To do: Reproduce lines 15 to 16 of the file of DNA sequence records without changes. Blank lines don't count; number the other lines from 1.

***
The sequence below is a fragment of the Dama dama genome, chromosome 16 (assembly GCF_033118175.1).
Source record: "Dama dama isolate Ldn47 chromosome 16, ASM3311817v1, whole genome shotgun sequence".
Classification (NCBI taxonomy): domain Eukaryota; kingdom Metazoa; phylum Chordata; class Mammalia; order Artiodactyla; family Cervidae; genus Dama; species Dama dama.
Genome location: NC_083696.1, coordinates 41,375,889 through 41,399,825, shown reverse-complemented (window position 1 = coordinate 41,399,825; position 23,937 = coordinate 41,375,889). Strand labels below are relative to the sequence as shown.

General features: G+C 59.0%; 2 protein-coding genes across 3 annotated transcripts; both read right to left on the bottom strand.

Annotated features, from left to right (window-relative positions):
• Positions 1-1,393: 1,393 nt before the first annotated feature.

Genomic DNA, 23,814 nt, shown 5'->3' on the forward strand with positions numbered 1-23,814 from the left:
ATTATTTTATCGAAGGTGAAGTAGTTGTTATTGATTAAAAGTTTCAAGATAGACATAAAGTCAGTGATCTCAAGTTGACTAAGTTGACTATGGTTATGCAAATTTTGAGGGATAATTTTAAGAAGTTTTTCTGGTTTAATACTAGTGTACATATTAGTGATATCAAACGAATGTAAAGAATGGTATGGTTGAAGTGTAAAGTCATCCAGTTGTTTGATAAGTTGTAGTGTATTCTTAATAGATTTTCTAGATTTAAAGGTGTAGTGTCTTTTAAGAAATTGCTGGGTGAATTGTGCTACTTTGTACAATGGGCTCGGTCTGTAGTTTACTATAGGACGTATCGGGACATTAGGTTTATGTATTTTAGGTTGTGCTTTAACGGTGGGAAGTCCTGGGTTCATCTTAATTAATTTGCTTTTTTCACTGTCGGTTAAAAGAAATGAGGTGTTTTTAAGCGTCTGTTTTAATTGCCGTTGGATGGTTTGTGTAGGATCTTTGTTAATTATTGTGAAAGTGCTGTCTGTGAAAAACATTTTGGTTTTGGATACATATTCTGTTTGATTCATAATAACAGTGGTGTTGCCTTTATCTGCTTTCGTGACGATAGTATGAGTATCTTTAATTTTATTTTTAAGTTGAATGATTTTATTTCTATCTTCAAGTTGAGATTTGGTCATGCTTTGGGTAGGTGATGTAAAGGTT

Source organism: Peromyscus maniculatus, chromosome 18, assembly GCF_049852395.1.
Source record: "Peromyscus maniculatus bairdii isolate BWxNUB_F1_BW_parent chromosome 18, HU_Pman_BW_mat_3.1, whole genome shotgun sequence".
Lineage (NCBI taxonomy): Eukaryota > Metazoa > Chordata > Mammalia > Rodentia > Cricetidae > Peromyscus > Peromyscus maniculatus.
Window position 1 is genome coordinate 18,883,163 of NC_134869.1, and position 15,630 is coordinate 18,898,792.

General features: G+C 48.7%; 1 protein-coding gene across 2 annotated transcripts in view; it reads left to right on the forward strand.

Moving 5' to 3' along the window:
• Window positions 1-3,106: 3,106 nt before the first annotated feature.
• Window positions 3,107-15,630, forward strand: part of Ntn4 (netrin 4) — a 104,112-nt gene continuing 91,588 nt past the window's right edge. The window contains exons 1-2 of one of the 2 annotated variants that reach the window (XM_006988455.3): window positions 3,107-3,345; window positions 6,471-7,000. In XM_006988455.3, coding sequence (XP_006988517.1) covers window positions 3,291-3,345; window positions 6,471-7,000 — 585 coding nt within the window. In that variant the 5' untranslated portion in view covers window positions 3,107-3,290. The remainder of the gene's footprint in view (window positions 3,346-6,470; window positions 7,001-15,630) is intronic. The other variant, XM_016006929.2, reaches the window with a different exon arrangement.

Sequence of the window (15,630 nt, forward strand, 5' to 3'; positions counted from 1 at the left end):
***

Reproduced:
Moving 5' to 3' along the window:
• Window positions 1-3,106: 3,106 nt before the first annotated feature.